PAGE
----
The oceans are inundated with millions of tinyplastic LEGO pieces, and these toys, which became plastic pollutants, will not go anywhere in the near future. It is known that in order to disintegrate, LEGO parts take from 100 to 1300 years. In other words, our descendants, quite possibly, will study us from the remnants of a children's designer in the same way as we today study the life of ancient Egypt from fragments of amphoras and ancient frescoes. So how do LEGO parts get into the oceans?
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In 1997, nearly 5 million Lego parts felloverboard one of the container ships transporting a popular children's designer for sale to countries of sale. The event, which polluted the environment quite strongly, can be supplemented by the fact that more than 2 million blocks of the popular designer were flushed down the toilet by children from the 1990s to the present. Getting first into the sewers, and then into the oceans, a huge number of LEGO parts can still swing in the waves, according to sciencealert.com.
Over the past decade a number of voluntaryorganizations such as the LEGO Lost at Sea project have extracted thousands of plastic parts from the ocean, but if these toys are really as strong as new research suggests, millions of parts from the popular designer will continue to float in the waves for centuries.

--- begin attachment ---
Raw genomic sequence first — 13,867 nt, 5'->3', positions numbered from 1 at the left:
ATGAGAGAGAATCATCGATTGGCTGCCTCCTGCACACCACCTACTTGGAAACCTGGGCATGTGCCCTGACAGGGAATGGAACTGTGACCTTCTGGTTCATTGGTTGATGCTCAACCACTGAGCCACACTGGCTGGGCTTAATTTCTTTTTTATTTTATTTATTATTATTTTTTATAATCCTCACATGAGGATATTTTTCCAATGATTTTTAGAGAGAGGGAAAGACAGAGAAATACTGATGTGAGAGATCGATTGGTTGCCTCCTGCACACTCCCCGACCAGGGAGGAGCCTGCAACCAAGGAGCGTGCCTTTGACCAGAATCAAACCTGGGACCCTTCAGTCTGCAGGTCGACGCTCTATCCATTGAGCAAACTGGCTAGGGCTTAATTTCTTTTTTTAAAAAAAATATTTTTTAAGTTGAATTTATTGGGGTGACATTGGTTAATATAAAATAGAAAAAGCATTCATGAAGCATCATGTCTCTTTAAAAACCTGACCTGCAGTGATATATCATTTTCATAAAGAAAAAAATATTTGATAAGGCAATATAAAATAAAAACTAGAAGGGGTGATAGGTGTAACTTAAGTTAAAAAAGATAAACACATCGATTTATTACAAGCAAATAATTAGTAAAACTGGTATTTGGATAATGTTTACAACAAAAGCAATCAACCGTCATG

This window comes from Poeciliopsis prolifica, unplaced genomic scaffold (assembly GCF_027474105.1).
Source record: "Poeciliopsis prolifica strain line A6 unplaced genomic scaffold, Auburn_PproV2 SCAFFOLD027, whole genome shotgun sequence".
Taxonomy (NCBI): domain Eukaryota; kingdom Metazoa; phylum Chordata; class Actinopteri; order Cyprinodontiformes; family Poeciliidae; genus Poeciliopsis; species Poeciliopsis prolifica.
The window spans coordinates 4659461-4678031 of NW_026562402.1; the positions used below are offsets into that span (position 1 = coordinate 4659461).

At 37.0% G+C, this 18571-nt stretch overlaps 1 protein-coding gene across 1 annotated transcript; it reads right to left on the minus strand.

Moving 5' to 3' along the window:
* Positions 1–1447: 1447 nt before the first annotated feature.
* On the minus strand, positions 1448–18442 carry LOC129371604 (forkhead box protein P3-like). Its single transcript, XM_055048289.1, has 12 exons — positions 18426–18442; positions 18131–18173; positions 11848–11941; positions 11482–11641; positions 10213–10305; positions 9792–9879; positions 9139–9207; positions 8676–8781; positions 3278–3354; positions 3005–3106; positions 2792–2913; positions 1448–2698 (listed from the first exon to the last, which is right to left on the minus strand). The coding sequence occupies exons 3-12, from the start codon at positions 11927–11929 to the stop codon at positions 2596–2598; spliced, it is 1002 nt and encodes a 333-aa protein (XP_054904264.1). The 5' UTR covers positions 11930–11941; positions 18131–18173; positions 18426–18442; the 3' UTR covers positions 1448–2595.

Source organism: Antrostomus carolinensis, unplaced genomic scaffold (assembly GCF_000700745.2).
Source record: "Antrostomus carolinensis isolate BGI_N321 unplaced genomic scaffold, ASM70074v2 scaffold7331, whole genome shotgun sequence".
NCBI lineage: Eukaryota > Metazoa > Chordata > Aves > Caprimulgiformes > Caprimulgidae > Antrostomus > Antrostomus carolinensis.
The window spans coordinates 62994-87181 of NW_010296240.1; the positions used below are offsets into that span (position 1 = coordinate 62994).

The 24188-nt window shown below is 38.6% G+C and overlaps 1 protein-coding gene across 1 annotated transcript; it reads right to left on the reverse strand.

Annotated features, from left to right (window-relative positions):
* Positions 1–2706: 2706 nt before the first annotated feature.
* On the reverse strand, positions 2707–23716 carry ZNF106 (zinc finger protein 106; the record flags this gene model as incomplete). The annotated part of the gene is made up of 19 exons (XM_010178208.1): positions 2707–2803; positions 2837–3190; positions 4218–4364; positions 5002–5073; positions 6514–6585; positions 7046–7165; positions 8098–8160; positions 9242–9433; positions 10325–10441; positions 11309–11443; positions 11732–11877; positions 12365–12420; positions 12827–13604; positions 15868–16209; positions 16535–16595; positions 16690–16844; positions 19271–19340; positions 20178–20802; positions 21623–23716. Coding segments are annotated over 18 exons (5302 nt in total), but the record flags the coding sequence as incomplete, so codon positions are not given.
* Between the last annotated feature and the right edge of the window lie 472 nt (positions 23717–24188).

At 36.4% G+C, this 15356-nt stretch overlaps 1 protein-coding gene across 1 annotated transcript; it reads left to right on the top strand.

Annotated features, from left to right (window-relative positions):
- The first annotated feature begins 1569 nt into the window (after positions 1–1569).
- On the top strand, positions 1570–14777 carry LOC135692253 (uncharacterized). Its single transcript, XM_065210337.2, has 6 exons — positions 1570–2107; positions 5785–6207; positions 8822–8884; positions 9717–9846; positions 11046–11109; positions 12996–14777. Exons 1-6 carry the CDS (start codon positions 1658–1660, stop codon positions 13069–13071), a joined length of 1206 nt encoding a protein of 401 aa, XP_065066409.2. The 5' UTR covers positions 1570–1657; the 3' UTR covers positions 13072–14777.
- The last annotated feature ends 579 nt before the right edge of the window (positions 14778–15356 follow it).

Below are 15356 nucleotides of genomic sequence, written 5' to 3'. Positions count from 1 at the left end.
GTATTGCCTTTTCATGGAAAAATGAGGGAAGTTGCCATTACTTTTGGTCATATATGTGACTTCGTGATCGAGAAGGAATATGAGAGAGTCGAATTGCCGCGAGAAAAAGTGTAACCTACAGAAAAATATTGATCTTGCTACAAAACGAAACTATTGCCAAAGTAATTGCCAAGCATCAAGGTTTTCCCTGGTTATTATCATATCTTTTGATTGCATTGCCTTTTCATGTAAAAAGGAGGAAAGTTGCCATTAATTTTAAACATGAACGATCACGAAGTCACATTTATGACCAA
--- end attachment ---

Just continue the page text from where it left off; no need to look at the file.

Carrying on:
LEGO is one of the most popular children's toys inhistory, and part of its incredible demand has always been longevity, says Andrew Turner of Plymouth University, who studies the chemical properties of marine litter.
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The classic LEGO designer piece is madefrom acrylonitrile butadiene styrene - a hard polymer characterized by high wear resistance. And, although the material has for decades confirmed its qualities when used in everyday life, its active use has already caused more than enough harm to the environment. In order to provide clear evidence for this, scientists compared the chemicals in the weathered samples of 50 LEGO blocks found on the beaches of southwestern Great Britain with similar designer blocks in their original state.
Although the weathered blocks from the beach showedsmall degrees of damage, the researchers were surprised to find most of the toys safe and sound. Analysis of the samples also showed that their age is about 40 years, and the minimum degree of damage to parts would allow them to stay in water for at least several hundred years.
Study authors acknowledge that plasticmaterials, such as the aforementioned acrylonitrile butadiene styrene, are still too little studied for the duration of their “life” and no one knows what will happen to them in the long run. However, due to the fact that the basic qualities of the material for the LEGO constructor coincide with those of ordinary plastic bottles, this heavy-duty material is likely to put marine life at a certain risk.
If mankind manages to survive at leastthousand years, our descendants will surely be able to learn a lot of interesting things from the life of their distant ancestors. For example, even if they didn’t care at all about the environment and its inhabitants, throwing into the water not only a lot of obscure plastic parts, but also much larger things that have not broken into microplastics for millennia. Be that as it may, humanity always has a chance to change everything if each of us starts to get rid of used objects correctly, thus not creating many potential problems for the future planet.